Rally & March | Simultaneous action in cities across Canada
[Lunch provided. Access Van. ASL-English Interpretation]
The Liberal record on housing is a treacherous one. As public housing in our city literally crumbles to the ground, the Liberals are getting ready to announce their ‘National Housing Strategy’ on November 22. But the money has already been committed and it gives us a great big nothing.
Consider this: By 2019 – the end of their electoral term – the Trudeau Liberals will have spent less than 3% of the $11 billion they promised for affordable housing, allocating a big $0 to renewing federal, provincial and territorial partnerships in housing and increasing social housing by a meaningless 0.2%. Even if they are reelected, their current plan has them spending just a third of that money by 2022, making the whole spending plan unjustifiably back-loaded and reliant on them being relected a third time.
The motive is clear – the Liberals hope to gain favour through deception. They’re promising help in the ever elusive future while holding us hostage now as we lay besieged by a housing crisis they created.
Social housing has been on a downward spiral since the Chrétien Liberals eliminated new housing funding and downloaded the responsibility to the provinces 21 years ago. Vacancy rates in social housing now sit at zero and wait-lists in Toronto and other cities have grown so large that people on average have to wait for over a decade for a unit to become available. Meanwile, even as most people’s real incomes drop, speculation in the private housing market has elevated rents to absurd heights. The combination of the two factors, coupled with poor provincial rent control, has sent poverty and homelessness on an upward spiral.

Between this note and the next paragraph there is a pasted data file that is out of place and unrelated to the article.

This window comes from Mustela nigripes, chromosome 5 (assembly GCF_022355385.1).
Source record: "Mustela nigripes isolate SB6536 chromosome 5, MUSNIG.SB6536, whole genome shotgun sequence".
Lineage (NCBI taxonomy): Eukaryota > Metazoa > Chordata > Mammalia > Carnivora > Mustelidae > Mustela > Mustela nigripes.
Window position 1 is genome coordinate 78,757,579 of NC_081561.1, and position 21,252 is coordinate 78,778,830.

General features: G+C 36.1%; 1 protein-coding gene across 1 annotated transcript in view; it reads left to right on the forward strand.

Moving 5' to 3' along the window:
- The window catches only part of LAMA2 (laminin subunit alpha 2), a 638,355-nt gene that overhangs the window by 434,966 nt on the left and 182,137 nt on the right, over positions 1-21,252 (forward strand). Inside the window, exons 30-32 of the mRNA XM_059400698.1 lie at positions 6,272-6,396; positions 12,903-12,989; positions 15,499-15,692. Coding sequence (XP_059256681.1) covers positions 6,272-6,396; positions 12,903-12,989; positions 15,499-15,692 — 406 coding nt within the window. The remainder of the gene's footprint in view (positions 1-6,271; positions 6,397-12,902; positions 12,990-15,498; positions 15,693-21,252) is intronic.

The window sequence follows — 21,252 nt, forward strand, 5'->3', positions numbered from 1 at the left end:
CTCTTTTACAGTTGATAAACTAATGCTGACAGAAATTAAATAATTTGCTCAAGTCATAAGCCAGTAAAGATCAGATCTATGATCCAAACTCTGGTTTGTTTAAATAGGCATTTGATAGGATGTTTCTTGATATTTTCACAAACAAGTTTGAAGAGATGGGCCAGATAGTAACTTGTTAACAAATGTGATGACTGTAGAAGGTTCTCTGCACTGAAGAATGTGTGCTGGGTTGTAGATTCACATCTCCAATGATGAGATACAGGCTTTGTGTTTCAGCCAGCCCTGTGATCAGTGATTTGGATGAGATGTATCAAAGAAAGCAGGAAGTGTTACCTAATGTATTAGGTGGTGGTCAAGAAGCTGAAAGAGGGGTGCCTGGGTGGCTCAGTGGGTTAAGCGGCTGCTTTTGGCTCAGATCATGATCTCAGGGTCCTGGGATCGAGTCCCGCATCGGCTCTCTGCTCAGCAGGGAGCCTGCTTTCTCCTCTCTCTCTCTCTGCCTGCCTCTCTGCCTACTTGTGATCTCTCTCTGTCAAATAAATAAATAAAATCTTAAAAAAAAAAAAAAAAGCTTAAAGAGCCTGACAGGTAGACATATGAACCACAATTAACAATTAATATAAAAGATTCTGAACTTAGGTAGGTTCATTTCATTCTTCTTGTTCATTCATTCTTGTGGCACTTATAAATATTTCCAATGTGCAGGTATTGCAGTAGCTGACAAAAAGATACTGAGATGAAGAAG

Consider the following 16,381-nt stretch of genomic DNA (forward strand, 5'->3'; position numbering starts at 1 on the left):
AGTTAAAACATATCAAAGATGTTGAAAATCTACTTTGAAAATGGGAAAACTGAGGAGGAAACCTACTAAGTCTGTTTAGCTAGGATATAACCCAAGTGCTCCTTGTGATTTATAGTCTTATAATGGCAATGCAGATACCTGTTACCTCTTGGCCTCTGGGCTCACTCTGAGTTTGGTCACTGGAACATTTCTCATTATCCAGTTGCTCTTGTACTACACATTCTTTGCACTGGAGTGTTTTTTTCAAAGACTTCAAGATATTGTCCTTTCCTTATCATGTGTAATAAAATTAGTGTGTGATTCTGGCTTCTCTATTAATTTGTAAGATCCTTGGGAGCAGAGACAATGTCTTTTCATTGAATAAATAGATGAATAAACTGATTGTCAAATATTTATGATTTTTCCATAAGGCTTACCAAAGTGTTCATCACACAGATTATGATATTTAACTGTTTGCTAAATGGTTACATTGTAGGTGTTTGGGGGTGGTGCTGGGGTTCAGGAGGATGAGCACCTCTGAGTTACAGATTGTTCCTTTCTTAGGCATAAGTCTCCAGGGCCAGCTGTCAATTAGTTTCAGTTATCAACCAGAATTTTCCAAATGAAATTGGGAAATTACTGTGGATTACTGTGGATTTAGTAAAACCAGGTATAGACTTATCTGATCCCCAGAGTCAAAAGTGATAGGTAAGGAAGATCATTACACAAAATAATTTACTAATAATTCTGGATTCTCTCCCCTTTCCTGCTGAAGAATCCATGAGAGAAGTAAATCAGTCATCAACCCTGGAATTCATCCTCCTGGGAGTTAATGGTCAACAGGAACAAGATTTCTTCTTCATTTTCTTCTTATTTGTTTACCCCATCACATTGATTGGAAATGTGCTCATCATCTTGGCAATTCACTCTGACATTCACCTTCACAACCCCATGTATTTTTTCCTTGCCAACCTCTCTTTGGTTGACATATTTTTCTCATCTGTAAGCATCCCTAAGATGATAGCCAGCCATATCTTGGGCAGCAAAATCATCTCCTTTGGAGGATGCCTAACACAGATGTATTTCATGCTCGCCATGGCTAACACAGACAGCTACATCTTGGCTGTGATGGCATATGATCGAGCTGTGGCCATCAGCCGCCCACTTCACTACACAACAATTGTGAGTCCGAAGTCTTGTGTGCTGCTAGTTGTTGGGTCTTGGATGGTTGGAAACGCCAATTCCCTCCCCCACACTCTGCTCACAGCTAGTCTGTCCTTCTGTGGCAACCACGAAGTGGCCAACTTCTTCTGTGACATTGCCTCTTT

We all deserve affordable public housing and we must fight to win it. So on November 22, we’ll be joining with groups across the country to demand that the Trudeau Liberals:
1. Spend 100% of the $11.2 billion announced in the March 2017 budget within the next two years to respond to the crisis of social housing plaguing the country.
2. Renew federal subsidies to low-income tenants in existing social housing (co-op, nonprofit and public).
3. Build new social housing units with rent-geared-to income subsidies that are affordable to people living on social assistance and old age pension.
4. Eliminate homelessness and prioritize needs of those in precarious housing situations, especially marginalized groups including on and off-reserve Indigenous communities, recent immigrants, racialized communities, lone parent families and single seniors, women fleeing violence, disabled people, youth, people on social assistance, and the working poor.